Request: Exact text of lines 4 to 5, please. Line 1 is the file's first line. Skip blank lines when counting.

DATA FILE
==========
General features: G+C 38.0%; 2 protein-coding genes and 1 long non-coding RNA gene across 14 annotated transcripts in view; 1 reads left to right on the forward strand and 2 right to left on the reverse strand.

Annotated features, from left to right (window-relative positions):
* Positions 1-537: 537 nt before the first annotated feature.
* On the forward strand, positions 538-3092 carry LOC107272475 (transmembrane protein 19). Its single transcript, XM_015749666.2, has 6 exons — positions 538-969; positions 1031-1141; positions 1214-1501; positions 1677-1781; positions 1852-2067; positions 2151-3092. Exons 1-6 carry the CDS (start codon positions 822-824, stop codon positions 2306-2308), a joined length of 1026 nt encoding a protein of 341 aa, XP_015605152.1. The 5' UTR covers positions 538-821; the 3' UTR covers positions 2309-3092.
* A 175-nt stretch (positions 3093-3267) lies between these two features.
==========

* On the forward strand, positions 538-3092 carry LOC107272475 (transmembrane protein 19). Its single transcript, XM_015749666.2, has 6 exons — positions 538-969; positions 1031-1141; positions 1214-1501; positions 1677-1781; positions 1852-2067; positions 2151-3092. Exons 1-6 carry the CDS (start codon positions 822-824, stop codon positions 2306-2308), a joined length of 1026 nt encoding a protein of 341 aa, XP_015605152.1. The 5' UTR covers positions 538-821; the 3' UTR covers positions 2309-3092.
* A 175-nt stretch (positions 3093-3267) lies between these two features.